Echo, the little space alien in the 'Earth to Echo' film.
Earth to Echo is an engagingly unassuming E.T. knockoff, a kids’ movie that serves up a similar alien-with-kids story in Blair Witch/Paranormal shaky cam package.
It’s been more than 30 years since E.T. the Extraterrestrial, so why not?
Disney produced it, but then sold it to Relativity. Cast with cute, likable kids, given a few decent effects and having that found-footage “reality” of The Blair Witch Project, it doesn’t have the financial or emotional heft of the mythic “phone home” tale. But it works well enough.
Three tweenage pals are about to be split apart forever. Their Nevada subdivision is being demolished for some sort of bypass. It’s not fair, but what do you do?
Nervous tech nerd Munch (Reese Hartwig), boisterous camera buff Tuck (Brian “Astro” Bradley) and shy, sad-faced Alex (Teo Halm) make the most of their last days together. And when their electronics start going kerflooey and their cell phones start showing this blotch shape, they have purpose. What’s going on, and why is this construction site so ... Men in Black-like?
Directed by Dave Green. Written by Henry Gayden and Andrew Panay. A Relativity Media release, playing at Franklin Park, Fallen Timbers, and Levis Commons. Rated PG for some action and peril, and mild language.
Running time: 91 minutes.
Critic’s rating: ***
Cast: Reese Hartwig, Teo Halm, Brian “Astro” Bradley.
The blotch shape is a map, and that sets the lads off on their bikes for a nighttime scavenger hunt with Tuck capturing it all on his GoPro Hero cam, narrating our story as he does. He likes to upload conspiracy videos to the web. They’re onto one, and how.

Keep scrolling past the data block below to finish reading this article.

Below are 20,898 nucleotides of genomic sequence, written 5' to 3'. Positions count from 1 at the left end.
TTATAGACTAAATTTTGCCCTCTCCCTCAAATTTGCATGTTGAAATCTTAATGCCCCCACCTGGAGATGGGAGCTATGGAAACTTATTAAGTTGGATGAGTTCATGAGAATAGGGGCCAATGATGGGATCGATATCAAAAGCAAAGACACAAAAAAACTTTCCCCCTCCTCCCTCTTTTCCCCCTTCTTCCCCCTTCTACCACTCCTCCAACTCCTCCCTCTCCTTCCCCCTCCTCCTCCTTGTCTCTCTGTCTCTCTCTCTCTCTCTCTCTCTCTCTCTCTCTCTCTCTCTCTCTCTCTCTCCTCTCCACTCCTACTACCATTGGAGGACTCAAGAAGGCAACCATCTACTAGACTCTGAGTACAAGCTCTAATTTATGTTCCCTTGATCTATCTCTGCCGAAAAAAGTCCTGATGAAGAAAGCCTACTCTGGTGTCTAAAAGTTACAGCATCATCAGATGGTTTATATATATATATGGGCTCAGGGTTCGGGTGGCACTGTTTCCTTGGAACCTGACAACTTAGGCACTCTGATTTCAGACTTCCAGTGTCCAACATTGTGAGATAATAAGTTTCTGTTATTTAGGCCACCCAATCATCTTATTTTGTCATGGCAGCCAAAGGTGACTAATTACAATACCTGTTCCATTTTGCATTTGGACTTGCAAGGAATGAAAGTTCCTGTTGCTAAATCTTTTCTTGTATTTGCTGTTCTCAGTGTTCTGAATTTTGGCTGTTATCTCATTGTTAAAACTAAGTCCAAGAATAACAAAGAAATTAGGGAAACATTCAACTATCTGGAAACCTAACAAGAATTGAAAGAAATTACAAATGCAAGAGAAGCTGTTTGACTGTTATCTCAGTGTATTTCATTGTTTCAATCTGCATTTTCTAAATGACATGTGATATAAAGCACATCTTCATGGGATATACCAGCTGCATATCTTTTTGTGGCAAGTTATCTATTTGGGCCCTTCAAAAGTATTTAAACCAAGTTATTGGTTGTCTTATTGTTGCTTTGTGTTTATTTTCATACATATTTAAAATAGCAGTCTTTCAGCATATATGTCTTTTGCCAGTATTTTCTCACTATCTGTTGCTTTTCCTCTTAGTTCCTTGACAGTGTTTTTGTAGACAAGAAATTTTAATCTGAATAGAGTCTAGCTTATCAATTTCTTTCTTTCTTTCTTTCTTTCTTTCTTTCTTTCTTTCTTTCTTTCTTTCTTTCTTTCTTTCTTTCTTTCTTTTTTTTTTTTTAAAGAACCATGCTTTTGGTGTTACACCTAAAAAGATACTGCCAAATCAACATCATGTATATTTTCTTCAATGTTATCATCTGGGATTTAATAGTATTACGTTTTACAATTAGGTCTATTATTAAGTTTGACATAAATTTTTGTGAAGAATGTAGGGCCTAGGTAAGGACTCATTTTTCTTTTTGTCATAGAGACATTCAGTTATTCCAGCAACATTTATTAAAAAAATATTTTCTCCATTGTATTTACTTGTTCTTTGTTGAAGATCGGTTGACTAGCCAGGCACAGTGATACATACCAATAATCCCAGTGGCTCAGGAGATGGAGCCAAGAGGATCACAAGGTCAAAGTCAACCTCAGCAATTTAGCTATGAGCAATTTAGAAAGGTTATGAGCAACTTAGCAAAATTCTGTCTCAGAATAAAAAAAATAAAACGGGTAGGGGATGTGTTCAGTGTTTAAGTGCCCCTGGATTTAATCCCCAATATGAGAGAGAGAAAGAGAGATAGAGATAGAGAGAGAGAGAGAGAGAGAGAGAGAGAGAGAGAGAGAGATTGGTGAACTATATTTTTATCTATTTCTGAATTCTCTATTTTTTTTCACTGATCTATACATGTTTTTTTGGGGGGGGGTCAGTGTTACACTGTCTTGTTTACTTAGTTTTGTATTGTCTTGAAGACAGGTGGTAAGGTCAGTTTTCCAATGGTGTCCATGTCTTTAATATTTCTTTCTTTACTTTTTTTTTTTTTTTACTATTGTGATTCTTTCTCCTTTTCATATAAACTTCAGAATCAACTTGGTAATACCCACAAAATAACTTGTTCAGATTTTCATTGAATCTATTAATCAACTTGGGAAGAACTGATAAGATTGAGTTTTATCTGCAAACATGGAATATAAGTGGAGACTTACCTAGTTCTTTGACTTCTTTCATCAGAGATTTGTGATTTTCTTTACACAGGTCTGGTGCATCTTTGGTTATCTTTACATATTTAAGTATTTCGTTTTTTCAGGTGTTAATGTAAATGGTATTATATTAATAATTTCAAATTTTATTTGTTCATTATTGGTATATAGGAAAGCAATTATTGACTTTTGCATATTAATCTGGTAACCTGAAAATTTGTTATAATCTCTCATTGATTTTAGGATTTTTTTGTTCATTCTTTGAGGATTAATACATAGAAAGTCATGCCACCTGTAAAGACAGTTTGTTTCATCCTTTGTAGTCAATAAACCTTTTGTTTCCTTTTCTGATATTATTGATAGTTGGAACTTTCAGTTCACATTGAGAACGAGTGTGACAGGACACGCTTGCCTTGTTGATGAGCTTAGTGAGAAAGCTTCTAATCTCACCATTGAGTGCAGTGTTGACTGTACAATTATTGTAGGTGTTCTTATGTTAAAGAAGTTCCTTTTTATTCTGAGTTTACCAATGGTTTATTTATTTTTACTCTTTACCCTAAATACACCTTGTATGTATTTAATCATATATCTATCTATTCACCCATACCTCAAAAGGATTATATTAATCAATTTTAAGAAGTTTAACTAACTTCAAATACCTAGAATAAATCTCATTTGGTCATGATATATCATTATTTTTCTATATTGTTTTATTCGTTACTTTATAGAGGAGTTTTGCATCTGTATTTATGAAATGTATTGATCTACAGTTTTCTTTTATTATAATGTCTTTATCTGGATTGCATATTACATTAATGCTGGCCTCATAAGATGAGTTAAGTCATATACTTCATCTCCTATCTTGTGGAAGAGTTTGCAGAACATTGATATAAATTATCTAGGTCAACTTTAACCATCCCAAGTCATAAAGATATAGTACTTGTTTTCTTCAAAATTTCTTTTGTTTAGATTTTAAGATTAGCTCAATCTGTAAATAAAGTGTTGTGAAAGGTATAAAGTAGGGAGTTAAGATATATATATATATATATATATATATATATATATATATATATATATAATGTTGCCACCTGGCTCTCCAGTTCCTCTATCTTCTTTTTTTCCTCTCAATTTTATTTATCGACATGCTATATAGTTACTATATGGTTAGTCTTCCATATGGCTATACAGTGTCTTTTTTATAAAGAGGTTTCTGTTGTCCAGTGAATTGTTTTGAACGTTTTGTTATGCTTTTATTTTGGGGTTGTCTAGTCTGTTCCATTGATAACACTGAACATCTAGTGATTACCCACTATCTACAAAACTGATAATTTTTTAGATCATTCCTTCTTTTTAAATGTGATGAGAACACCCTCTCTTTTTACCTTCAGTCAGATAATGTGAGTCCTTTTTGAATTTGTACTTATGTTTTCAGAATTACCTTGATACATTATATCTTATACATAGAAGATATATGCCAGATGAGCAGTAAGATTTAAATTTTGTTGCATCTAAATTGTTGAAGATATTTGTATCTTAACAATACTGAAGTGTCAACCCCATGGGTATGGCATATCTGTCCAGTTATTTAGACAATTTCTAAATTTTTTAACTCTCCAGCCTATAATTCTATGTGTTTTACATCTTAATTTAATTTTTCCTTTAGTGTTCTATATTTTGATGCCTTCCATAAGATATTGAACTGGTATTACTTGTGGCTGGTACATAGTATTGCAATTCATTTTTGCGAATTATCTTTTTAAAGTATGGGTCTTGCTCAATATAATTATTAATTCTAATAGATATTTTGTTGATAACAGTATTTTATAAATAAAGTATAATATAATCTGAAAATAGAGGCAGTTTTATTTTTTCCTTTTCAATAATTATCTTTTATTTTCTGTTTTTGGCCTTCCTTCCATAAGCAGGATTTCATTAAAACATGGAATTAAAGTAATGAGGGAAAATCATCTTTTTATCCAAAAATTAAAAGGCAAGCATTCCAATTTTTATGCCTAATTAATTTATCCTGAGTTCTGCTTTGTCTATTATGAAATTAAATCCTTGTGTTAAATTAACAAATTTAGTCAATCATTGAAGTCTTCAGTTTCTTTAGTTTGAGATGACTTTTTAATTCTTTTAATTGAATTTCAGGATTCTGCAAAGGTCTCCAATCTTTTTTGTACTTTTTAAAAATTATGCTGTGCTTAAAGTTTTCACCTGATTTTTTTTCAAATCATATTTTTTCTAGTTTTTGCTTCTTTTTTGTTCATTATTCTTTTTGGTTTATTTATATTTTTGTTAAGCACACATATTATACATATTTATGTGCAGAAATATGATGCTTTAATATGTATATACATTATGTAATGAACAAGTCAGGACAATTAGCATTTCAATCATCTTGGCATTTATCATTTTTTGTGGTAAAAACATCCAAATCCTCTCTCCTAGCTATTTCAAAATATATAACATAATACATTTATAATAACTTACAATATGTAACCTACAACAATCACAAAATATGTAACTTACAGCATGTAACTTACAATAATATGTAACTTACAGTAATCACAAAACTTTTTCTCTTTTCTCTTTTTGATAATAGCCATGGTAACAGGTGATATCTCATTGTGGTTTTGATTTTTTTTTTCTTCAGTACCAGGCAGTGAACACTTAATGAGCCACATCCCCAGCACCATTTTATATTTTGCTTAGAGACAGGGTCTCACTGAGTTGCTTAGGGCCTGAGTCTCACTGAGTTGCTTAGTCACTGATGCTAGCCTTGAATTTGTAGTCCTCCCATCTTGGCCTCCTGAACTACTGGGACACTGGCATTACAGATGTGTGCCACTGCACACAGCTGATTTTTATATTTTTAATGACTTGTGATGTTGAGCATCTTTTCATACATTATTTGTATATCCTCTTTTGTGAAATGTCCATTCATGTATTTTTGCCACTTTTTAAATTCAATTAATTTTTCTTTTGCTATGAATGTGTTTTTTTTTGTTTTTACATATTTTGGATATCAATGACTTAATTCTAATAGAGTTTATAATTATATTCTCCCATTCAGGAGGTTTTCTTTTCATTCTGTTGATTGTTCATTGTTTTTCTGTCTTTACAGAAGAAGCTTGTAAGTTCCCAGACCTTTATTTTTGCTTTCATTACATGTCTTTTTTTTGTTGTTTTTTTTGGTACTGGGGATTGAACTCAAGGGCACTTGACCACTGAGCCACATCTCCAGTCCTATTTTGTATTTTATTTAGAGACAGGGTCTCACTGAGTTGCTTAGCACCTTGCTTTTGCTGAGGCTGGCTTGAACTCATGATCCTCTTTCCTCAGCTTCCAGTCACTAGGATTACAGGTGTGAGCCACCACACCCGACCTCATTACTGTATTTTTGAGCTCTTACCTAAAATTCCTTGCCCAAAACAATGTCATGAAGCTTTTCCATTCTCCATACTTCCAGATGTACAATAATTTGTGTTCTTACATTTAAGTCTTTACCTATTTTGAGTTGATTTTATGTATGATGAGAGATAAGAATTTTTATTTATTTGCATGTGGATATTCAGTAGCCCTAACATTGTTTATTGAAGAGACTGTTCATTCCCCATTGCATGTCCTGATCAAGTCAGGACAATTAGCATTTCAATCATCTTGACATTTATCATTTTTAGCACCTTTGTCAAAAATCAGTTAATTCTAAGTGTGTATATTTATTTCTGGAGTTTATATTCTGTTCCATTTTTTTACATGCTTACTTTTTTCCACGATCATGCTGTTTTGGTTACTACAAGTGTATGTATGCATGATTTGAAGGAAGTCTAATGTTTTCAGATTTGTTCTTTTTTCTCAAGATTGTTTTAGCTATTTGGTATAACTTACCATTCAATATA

First, they find a canister, and then they figure out who’s in it. And then they find five other places on the map that tend to deepen the mystery.
First-time director Dave Green finds plenty of novelty and fun in what is, let’s face it, a pretty derivative script by Henry Gayden and Andrew Panay. The creature is like the shiny, digital owl from Clash of the Titans. Adorable.
But it’s the kids and their reaction to this extraordinary encounter that sell this. Communicating with the ... thing ... is paramount. And what’s their first question? “Do you eat humans?”
I like the childlike problem solving that goes on and the PG “breaking curfew” edge to the story, which takes the boys all over their corner of the world, into all sorts of places where they could get into trouble — a bar, an arcade, a pawn shop. Oh, and they have to venture into the house of their prettiest classmate.
When she (Ella Wahlestedt) turns out to have a name — Emma — and to be friendly, gutsy and just as curious as the rest of them, there’s another little lift that the movie needs to at least get into the same league as E.T.
The no-name cast spreads from the kids to the adults, but the parents find a laugh, here and there. The one grownup most of us will recognize, veteran character actress Mary Pat Gleason, shows up as a biker. Which, once you see her and remember the million other movies she’s been in, is worth a chuckle. Wahlestedt and “Astro” stand out among the child actors.
Generations removed from Elliot and E.T., there’s no sense kvetching about a new, pale imitation of it, pimped-out for today’s kids. Adults? You’ll be underwhelmed. But remember, we’ve seen worse fake-E.T.’s, especially in the years right after Spielberg’s Reese’s Pieces masterpiece came out. And your kids? They will be tickled.
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